While the idea of matching the dev speed with delivery is noble, modern security lacks any tools to adapt to this model, as they have traditionally been focused on production at deployment time. Moreover, modern software is now getting complex, and with multiple actors responsible for each section of the microservice code (or slice of the pizza), they introduce a lot of external dependencies — many of which may not be secure. With each version of the code being developed, known and unknown vulnerabilities may get introduced. In the past, they have been known to create havoc if left unnoticed. It is easy to have these vulnerabilities propagate throughout builds and deployments without a clear visibility of what is safe and what is unsafe to deploy.
Unknown Vulnerability: Having a vulnerability in your application or its external dependencies which has not been discovered or disclosed yet — but can be exploited.
It may be possible however that a vulnerable dependency may not actually be exploitable. As an example, Personally Identifiable Information (PII) such as street address input by a PizzaCoin Bank customer on the web application may not actually be flowing all the way through to the vulnerable section of the code. Maybe there is a sanitization function that removes such PII data. However, modern tools don’t support such advanced alerting mechanisms. The current software security model is build around reactive security while the modern world demands proactive security. On the spectrum of software development and release lifecycle, the responsibility now lies more so on the developer than it lies on the infrastructure. Security is now a bug in the system and it needs debugging. Debugging requires visibility and visibility is achieved through a thorough analysis and not duct-taping the data leaking pipe. In reality, absolute security is a myth but shifting the security left allows the attack surface to be greatly reduced. Rather than crying foul and bandaging a wound, it is wise to prevent an injury from happening — or at the very least know the risk of an injury beforehand.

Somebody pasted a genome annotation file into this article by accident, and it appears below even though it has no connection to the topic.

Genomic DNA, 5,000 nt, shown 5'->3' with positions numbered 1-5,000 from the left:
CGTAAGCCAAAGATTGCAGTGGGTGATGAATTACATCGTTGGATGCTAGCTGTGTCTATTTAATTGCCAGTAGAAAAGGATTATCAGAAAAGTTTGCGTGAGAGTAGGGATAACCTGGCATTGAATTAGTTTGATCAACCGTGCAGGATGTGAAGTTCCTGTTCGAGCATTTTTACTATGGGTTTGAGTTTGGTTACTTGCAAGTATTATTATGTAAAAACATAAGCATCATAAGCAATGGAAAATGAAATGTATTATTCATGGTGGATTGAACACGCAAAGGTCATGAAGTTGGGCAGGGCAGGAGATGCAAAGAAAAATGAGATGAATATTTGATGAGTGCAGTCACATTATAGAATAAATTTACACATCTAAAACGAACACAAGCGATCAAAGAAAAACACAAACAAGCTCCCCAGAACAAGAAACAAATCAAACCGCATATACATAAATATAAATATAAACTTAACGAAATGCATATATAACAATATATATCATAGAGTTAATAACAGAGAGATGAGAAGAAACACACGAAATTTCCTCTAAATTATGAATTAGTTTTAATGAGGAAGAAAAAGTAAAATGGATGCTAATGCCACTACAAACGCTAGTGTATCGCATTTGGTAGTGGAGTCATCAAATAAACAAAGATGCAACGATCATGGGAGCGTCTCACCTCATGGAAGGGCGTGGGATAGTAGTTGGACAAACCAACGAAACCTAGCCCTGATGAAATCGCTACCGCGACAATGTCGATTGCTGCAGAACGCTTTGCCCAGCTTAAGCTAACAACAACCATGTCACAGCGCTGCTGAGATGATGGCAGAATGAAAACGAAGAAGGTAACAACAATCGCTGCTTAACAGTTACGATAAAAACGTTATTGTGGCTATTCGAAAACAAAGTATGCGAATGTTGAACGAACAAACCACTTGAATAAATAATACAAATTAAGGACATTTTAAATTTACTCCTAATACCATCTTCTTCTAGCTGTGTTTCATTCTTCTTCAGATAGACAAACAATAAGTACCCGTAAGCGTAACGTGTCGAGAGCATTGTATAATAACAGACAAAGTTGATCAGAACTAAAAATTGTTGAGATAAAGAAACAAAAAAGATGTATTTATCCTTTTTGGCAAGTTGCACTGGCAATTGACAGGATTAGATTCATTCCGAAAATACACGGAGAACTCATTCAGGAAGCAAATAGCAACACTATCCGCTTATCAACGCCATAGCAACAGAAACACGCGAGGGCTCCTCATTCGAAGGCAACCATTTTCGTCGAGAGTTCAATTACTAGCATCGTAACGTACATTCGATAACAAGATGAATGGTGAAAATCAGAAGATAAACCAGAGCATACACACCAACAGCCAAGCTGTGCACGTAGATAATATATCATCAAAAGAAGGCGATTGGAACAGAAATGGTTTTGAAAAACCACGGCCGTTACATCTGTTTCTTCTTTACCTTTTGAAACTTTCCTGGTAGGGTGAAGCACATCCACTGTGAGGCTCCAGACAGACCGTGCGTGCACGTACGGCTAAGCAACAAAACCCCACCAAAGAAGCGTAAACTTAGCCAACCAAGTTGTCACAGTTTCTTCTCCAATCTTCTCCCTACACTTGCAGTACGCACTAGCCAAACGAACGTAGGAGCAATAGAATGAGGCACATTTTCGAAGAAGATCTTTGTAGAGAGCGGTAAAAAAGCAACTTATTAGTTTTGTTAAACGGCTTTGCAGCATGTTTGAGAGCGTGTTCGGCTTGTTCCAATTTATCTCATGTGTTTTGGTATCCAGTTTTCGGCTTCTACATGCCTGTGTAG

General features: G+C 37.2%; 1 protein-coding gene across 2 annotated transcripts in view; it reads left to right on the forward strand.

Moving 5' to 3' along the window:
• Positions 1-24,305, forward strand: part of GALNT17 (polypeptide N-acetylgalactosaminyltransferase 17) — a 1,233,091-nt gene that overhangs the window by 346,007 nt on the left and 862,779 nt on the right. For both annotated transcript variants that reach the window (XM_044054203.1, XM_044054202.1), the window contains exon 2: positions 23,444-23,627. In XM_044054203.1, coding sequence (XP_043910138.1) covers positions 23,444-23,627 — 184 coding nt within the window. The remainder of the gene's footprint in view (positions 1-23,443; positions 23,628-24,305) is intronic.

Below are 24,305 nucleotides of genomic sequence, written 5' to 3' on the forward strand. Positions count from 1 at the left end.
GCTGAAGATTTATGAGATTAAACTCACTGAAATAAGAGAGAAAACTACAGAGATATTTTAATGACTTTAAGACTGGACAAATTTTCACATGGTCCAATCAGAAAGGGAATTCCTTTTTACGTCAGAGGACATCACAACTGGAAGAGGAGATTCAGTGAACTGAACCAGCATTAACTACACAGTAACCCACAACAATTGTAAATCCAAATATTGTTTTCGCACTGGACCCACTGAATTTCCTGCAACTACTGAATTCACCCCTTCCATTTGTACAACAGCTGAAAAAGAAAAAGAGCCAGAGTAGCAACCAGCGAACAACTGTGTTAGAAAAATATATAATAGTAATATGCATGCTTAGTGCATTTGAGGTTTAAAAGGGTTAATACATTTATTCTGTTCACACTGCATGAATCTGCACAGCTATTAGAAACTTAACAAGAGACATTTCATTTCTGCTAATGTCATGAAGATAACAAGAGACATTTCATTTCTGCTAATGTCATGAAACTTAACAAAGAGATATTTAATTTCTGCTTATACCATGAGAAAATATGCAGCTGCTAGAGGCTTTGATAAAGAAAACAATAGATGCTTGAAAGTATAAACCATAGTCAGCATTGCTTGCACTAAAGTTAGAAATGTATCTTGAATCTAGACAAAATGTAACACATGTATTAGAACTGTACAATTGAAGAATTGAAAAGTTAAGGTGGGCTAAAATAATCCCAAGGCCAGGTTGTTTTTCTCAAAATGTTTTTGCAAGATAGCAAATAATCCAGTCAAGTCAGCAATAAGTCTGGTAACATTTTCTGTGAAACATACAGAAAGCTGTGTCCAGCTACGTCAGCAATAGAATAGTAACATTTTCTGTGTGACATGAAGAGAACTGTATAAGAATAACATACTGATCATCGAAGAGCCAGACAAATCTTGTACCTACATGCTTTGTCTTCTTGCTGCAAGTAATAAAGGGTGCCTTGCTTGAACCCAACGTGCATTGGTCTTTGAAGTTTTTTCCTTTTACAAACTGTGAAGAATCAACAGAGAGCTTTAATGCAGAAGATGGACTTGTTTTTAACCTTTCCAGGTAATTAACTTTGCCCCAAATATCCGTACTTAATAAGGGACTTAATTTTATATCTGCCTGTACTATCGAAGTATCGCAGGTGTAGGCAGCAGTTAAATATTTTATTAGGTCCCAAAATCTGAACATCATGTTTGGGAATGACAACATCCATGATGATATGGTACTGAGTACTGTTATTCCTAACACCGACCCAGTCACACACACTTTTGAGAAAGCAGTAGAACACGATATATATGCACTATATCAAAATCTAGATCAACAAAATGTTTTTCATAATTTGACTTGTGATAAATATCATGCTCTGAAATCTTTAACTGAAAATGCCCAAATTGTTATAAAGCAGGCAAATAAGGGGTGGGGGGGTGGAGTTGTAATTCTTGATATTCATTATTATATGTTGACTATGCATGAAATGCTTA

In the next post, we will discuss in-depth how data flows through the code and how modern tools try to overcome the challenges of visibility. We will go through the process of bringing the advanced code analysis techniques to the modern world and see how it can be coupled with runtime analysis such that we protect applications and don’t lose the fast pace of development as well. Au revoir!
This is a Security Bloggers Network syndicated blog post authored by Suchakra Sharma. Read the original post at: ShiftLeft Blog - Medium